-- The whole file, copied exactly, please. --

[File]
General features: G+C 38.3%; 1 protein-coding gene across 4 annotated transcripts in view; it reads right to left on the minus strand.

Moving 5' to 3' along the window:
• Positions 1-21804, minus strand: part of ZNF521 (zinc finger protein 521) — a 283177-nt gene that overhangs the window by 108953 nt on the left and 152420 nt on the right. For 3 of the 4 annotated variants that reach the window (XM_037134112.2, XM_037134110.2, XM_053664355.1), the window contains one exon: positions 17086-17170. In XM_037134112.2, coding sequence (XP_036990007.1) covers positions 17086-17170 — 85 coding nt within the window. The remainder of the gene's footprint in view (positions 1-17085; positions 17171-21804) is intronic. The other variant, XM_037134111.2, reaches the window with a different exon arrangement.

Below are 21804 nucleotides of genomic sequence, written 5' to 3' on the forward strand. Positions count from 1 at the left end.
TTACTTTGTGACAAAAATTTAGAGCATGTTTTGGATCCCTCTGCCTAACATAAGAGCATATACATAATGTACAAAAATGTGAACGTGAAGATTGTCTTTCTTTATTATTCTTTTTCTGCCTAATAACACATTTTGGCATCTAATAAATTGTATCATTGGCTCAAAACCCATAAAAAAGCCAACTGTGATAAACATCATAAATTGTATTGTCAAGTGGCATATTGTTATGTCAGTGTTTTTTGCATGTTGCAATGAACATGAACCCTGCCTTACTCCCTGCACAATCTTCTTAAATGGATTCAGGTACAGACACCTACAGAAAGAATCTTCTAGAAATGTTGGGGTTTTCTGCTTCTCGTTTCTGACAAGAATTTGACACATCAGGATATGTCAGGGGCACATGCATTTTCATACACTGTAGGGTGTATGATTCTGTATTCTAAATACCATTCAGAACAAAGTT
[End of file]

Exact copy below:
General features: G+C 38.3%; 1 protein-coding gene across 4 annotated transcripts in view; it reads right to left on the minus strand.

Moving 5' to 3' along the window:
• Positions 1-21804, minus strand: part of ZNF521 (zinc finger protein 521) — a 283177-nt gene that overhangs the window by 108953 nt on the left and 152420 nt on the right. For 3 of the 4 annotated variants that reach the window (XM_037134112.2, XM_037134110.2, XM_053664355.1), the window contains one exon: positions 17086-17170. In XM_037134112.2, coding sequence (XP_036990007.1) covers positions 17086-17170 — 85 coding nt within the window. The remainder of the gene's footprint in view (positions 1-17085; positions 17171-21804) is intronic. The other variant, XM_037134111.2, reaches the window with a different exon arrangement.

Below are 21804 nucleotides of genomic sequence, written 5' to 3' on the forward strand. Positions count from 1 at the left end.
TTACTTTGTGACAAAAATTTAGAGCATGTTTTGGATCCCTCTGCCTAACATAAGAGCATATACATAATGTACAAAAATGTGAACGTGAAGATTGTCTTTCTTTATTATTCTTTTTCTGCCTAATAACACATTTTGGCATCTAATAAATTGTATCATTGGCTCAAAACCCATAAAAAAGCCAACTGTGATAAACATCATAAATTGTATTGTCAAGTGGCATATTGTTATGTCAGTGTTTTTTGCATGTTGCAATGAACATGAACCCTGCCTTACTCCCTGCACAATCTTCTTAAATGGATTCAGGTACAGACACCTACAGAAAGAATCTTCTAGAAATGTTGGGGTTTTCTGCTTCTCGTTTCTGACAAGAATTTGACACATCAGGATATGTCAGGGGCACATGCATTTTCATACACTGTAGGGTGTATGATTCTGTATTCTAAATACCATTCAGAACAAAGTT